Graphic by Julio Lara
There will be two key questions that will be asked ad nauseum over the next few weeks with the kickoff today of the 2014 World Cup in Brazil: who will win the World Cup and how will the Americans do?
Let’s answer the “who will win” question first. The easy answer is, who knows? There is no athletic tournament in the world more unpredictable than the World Cup because soccer can be the most maddening of sports. The best team doesn’t always win on any given day and upsets are the norm, not the exception, when it comes to the World Cup.
While that may be the easiest answer, the best response may be Brazil. After seeing the Canarinho knocked out in the quarterfinals in both 2006 and 2010, the Brazilians are the odds-on favorites to win their sixth World Cup title.
Everything is going Brazil’s way right now. It is hosting the event and past history suggests the host country always plays well. There is also the fact that no European team has won a World Cup in the Americas — neither Mexico in 1986, the United States in 1994 nor any time the Cup has been hosted by a South American country. Adding to the European chore will be the heat and humidity in Brazil, which could wear down the Europeans.
Secondly, Brazil is coming off a win in last summer’s Confederations Cup — which serves as a dry run for the World Cup. Brazil dismantled defending World Cup champion Spain 3-0 a year ago to all but cement their status as the front-runner for the 2014 Cup.
Third, Brazil boasts one of the best players in the world in Neymar and this could be his coming out party.
Not that it would be easy. In my breakdown, I have Brazil winning Group A and then facing Group B runner-up Netherlands in the round of 16. A win there and I have the Canarinho facing a surprising England side in the final eight. The semifinals could be a barnburner with a looming matchup against Germany, but I predict Brazil gets past the National-Mannschaft and will face Argentina in a dream final, with Brazil ultimately prevailing, winning their first World Cup crown since 2002 and seventh in World Cup history.
Now on to that second question: How will the United States do in the 2014 World Cup? I’m going to go way, way out on a limb and say — actually, they could make history. I’m predicting the Yanks will not only make it out of the Group of Death, I’m saying they advance to the quarterfinals, eventually losing to Argentina.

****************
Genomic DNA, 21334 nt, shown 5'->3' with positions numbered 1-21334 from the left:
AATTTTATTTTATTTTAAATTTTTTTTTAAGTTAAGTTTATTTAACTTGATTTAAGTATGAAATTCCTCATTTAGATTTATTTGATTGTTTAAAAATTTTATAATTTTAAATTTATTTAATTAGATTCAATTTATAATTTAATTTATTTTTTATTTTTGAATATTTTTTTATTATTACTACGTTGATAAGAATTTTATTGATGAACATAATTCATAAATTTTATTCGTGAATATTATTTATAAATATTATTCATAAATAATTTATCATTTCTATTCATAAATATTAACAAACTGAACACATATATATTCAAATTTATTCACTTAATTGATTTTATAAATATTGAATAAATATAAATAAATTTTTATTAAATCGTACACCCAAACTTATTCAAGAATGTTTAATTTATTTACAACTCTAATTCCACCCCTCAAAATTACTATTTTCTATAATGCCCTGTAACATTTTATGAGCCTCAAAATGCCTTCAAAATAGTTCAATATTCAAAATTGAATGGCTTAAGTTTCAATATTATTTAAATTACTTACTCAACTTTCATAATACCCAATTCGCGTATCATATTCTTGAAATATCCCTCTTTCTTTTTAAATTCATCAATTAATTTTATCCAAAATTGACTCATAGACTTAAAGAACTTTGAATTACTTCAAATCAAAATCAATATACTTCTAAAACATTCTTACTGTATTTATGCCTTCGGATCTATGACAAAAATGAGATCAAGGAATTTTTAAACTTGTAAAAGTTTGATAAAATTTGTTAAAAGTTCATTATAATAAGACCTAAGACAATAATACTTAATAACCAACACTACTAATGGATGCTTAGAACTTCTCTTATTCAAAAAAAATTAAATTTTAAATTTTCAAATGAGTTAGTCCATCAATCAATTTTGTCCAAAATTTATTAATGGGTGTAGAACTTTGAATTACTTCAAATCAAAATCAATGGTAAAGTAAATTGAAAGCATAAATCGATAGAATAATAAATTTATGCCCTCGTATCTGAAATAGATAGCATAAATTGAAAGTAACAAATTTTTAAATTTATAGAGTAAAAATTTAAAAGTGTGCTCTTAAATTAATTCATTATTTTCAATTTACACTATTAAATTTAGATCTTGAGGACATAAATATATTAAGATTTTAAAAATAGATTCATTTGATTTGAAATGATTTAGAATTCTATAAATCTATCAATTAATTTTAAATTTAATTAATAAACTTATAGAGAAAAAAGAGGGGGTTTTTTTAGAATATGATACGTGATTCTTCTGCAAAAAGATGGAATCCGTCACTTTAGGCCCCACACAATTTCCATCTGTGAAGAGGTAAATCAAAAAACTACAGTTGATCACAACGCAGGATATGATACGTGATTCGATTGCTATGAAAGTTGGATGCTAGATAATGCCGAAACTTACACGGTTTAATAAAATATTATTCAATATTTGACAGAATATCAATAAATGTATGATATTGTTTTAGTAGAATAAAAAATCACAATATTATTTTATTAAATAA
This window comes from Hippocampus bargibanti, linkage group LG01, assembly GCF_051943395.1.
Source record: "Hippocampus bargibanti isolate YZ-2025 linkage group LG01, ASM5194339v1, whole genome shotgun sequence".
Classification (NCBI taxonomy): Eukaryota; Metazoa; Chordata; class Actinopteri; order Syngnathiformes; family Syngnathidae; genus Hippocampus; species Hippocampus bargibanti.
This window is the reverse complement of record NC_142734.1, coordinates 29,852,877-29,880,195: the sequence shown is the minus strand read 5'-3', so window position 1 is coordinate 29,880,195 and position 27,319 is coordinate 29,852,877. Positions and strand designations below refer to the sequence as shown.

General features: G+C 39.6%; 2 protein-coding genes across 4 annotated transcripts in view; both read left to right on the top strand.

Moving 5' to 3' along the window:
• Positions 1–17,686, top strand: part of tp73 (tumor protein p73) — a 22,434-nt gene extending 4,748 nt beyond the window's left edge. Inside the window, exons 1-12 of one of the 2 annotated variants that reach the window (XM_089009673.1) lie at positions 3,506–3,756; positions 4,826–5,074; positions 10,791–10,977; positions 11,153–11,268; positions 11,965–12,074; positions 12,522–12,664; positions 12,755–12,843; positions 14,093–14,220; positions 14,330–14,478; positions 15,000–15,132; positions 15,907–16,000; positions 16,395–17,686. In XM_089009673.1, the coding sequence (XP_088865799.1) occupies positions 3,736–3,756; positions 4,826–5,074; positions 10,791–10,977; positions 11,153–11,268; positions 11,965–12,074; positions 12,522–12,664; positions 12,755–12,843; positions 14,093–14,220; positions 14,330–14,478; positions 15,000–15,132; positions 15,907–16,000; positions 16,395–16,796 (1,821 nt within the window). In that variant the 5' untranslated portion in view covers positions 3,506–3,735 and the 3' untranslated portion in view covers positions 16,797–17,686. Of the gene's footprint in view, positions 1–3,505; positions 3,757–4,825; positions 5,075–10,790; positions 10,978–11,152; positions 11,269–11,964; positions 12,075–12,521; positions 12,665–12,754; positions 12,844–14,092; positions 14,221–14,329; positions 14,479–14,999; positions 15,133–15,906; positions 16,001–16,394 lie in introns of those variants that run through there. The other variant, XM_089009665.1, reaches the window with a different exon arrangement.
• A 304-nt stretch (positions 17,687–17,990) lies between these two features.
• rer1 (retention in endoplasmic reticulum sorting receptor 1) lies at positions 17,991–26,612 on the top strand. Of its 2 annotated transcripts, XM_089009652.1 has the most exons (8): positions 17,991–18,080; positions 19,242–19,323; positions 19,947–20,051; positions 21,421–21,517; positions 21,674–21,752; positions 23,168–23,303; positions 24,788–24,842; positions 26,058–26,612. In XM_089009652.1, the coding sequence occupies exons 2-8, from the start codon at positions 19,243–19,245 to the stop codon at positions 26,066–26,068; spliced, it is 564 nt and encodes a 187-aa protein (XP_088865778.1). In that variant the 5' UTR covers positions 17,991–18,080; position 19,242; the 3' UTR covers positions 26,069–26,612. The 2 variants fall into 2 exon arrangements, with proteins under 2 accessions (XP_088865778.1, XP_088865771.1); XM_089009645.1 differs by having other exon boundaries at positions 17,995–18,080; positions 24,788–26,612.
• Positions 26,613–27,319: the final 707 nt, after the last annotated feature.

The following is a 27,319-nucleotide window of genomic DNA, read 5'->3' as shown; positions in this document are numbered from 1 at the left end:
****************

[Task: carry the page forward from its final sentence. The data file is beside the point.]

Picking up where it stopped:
Am I crazy? Probably, but the more I think about it, the more I like the American’s chances of advancing deeper in a World Cup than they ever have.
Hear me out. In group play, the U.S. opens with Ghana, who many may remember having knocked the Americans out of the last two World Cups. My thinking here is, however, they are getting Ghana before the Black Stars can build up their confidence. In the two previous matches against the U.S., Ghana has eliminated the Yanks in the round of 16. In those two matches, Ghana had a full head of steam. This time, the Black Stars will come into the game wondering where they are as a team. Just enough doubt for the Americans to pull out a huge win.
Next up is Portugal, the No. 4 ranked team in the world — and when it comes to the World Cup, one of the most consistently underperforming team of all time. The U.S. beat the heavily favored Selacao das Quinas 3-2 to open the 2002 World Cup group play and the Americans ended up advancing out of group.
This time, Portugal is led by the likes of Cristiano Ronaldo, the reigning world player of the year. But Ronaldo is nursing leg injuries ahead of the Cup which could limit his effectiveness, despite a strong showing in a 5-1 win over Ireland in a prep game Tuesday. There is also the fact the aggressive Portuguese defense might leave some holes in the back in their quest to push forward. The U.S. defense has its own questions, but again, I think the U.S. shocks everyone and pulls out a win.
With two wins in group play under their belts, the U.S. closes group play against Cup favorite Germany. If there is one thing the Americans should have over the Germans, it’s fitness. U.S. coach Jurgen Klinsmann has his team in peak form to deal with the sweltering conditions expected to greet them in Brazil. Germany may think it’s conditioned, but they will find out it is not.